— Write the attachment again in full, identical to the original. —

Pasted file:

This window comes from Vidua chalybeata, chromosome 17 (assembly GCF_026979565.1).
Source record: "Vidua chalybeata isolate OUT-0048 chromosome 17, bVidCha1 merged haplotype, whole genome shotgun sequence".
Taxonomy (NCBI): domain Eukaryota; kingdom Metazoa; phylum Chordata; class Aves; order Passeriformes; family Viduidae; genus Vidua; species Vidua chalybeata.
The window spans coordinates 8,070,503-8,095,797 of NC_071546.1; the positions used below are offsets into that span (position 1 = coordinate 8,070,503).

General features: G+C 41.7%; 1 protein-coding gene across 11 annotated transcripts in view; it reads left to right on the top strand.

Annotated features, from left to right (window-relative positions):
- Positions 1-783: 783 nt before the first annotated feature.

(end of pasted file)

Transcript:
This window comes from Vidua chalybeata, chromosome 17 (assembly GCF_026979565.1).
Source record: "Vidua chalybeata isolate OUT-0048 chromosome 17, bVidCha1 merged haplotype, whole genome shotgun sequence".
Taxonomy (NCBI): domain Eukaryota; kingdom Metazoa; phylum Chordata; class Aves; order Passeriformes; family Viduidae; genus Vidua; species Vidua chalybeata.
The window spans coordinates 8,070,503-8,095,797 of NC_071546.1; the positions used below are offsets into that span (position 1 = coordinate 8,070,503).

General features: G+C 41.7%; 1 protein-coding gene across 11 annotated transcripts in view; it reads left to right on the top strand.

Annotated features, from left to right (window-relative positions):
- Positions 1-783: 783 nt before the first annotated feature.